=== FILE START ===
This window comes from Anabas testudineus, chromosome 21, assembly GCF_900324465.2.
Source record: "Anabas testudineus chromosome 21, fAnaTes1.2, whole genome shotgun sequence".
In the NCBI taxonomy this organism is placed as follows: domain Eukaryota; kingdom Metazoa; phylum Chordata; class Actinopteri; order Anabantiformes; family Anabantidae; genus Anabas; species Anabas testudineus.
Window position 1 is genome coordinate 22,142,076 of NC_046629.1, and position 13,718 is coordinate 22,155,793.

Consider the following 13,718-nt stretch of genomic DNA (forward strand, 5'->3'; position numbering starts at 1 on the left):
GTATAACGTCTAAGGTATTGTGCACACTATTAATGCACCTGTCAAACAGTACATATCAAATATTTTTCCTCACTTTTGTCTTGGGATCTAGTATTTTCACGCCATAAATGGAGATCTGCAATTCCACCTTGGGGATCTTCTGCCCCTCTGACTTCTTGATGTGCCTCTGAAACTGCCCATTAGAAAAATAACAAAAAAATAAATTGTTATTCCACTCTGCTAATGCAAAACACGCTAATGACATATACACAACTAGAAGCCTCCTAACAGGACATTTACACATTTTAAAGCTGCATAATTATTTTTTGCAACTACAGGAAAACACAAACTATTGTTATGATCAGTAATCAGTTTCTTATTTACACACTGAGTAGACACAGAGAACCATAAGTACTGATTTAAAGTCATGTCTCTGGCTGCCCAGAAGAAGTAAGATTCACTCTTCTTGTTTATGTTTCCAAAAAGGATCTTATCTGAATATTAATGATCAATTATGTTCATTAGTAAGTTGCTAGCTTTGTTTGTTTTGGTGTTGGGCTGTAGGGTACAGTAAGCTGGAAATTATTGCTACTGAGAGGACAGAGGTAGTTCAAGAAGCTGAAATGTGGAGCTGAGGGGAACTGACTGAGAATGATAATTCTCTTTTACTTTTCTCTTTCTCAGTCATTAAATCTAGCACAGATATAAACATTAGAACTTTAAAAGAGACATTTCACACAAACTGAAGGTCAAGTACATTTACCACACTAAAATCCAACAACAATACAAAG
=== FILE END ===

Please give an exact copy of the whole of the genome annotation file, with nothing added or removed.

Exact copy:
This window comes from Anabas testudineus, chromosome 21, assembly GCF_900324465.2.
Source record: "Anabas testudineus chromosome 21, fAnaTes1.2, whole genome shotgun sequence".
In the NCBI taxonomy this organism is placed as follows: domain Eukaryota; kingdom Metazoa; phylum Chordata; class Actinopteri; order Anabantiformes; family Anabantidae; genus Anabas; species Anabas testudineus.
Window position 1 is genome coordinate 22,142,076 of NC_046629.1, and position 13,718 is coordinate 22,155,793.

Consider the following 13,718-nt stretch of genomic DNA (forward strand, 5'->3'; position numbering starts at 1 on the left):
GTATAACGTCTAAGGTATTGTGCACACTATTAATGCACCTGTCAAACAGTACATATCAAATATTTTTCCTCACTTTTGTCTTGGGATCTAGTATTTTCACGCCATAAATGGAGATCTGCAATTCCACCTTGGGGATCTTCTGCCCCTCTGACTTCTTGATGTGCCTCTGAAACTGCCCATTAGAAAAATAACAAAAAAATAAATTGTTATTCCACTCTGCTAATGCAAAACACGCTAATGACATATACACAACTAGAAGCCTCCTAACAGGACATTTACACATTTTAAAGCTGCATAATTATTTTTTGCAACTACAGGAAAACACAAACTATTGTTATGATCAGTAATCAGTTTCTTATTTACACACTGAGTAGACACAGAGAACCATAAGTACTGATTTAAAGTCATGTCTCTGGCTGCCCAGAAGAAGTAAGATTCACTCTTCTTGTTTATGTTTCCAAAAAGGATCTTATCTGAATATTAATGATCAATTATGTTCATTAGTAAGTTGCTAGCTTTGTTTGTTTTGGTGTTGGGCTGTAGGGTACAGTAAGCTGGAAATTATTGCTACTGAGAGGACAGAGGTAGTTCAAGAAGCTGAAATGTGGAGCTGAGGGGAACTGACTGAGAATGATAATTCTCTTTTACTTTTCTCTTTCTCAGTCATTAAATCTAGCACAGATATAAACATTAGAACTTTAAAAGAGACATTTCACACAAACTGAAGGTCAAGTACATTTACCACACTAAAATCCAACAACAATACAAAG